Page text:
Chapter

The Pinewoods and Human Use, 1600–1900<sup>*</sup>

T. C. Smout

in Exploring Environmental History

Published by Edinburgh University Press

Published in print May 2005 | ISBN: 9780748635139
Published online March 2012 | e-ISBN: 9780748651375 | DOI: http://dx.doi.org/10.3366/edinburgh/9780748635139.003.0004
The Pinewoods and Human Use, 1600–1900*

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Native Scottish pinewoods have, in many cases, been deer forests, reserved for elite hunters, and they have all been wood pastures, used by the farmers' cattle, sheep, horses and goats. They have been a timber and fuel resource for local people, and the subject of exploitation by the external market. Only since the twentieth century have they been widely admired and visited by outsiders for their beauty, biodiversity and historic significance, though the roots of this admiration lie with the Victorians. Each one of these uses has left its mark on the woods, along with the underlying effects of climate. Each one has also varied in character and impact with the changing centuries.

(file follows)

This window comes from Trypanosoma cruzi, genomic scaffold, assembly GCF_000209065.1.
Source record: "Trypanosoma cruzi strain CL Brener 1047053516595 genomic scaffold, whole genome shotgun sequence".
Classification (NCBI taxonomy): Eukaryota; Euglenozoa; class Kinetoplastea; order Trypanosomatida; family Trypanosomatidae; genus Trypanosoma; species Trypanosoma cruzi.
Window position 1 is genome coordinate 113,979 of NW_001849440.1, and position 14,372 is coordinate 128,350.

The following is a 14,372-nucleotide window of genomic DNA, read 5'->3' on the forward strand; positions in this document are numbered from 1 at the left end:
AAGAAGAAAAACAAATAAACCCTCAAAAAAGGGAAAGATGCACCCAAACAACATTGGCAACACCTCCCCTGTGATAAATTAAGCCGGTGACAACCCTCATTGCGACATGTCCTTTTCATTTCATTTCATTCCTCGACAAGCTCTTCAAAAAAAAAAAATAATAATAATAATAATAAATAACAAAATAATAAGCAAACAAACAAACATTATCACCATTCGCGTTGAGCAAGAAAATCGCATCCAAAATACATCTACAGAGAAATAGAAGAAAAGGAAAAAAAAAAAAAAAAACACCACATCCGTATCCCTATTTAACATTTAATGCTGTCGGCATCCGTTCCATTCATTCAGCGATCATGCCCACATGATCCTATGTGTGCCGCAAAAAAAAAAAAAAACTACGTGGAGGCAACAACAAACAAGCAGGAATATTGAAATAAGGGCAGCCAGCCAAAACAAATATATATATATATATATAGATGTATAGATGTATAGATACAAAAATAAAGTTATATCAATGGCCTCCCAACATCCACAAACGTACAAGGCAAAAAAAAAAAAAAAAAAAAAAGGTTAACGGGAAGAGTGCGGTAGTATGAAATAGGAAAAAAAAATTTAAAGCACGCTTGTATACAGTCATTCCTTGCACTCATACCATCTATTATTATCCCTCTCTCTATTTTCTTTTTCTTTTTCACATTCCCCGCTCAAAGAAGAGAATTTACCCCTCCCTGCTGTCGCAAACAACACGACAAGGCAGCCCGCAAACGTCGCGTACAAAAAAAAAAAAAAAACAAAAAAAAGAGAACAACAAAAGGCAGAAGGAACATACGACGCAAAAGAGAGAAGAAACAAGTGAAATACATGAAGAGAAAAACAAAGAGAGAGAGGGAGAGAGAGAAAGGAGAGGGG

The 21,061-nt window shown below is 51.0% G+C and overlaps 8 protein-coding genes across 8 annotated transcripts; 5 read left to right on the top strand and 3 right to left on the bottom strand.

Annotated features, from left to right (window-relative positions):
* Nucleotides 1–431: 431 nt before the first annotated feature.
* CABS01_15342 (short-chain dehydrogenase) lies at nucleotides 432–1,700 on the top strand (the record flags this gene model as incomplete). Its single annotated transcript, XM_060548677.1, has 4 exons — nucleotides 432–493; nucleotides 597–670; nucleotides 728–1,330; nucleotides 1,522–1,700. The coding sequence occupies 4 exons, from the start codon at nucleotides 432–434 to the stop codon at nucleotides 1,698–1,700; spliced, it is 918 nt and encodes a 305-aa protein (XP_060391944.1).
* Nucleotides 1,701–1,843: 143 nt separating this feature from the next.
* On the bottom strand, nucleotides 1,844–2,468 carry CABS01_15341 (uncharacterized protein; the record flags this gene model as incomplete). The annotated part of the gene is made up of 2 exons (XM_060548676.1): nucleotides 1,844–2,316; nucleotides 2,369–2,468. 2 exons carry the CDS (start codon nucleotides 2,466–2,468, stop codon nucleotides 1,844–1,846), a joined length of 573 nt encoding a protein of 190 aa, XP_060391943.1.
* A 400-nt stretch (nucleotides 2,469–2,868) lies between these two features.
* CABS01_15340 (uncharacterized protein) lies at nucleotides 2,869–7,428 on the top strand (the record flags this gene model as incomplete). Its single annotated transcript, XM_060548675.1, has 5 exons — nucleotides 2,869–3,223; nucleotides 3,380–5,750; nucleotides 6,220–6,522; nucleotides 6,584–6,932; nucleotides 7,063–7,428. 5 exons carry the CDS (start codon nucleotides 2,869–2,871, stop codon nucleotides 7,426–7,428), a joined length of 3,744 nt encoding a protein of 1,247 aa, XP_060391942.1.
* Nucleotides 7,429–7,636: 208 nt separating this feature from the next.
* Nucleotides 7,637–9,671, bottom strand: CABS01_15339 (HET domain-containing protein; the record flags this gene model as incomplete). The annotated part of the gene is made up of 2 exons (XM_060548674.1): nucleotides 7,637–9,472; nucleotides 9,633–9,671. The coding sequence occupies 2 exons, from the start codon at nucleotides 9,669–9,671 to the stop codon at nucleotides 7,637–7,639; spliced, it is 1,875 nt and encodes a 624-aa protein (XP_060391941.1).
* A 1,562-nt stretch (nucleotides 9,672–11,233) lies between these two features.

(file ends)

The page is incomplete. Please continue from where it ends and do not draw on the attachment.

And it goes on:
Keywords: environmental history; Scottish pinewoods; Victorians; climate

Chapter.  6741 words.  Illustrated.

Subjects: History of Science and Technology

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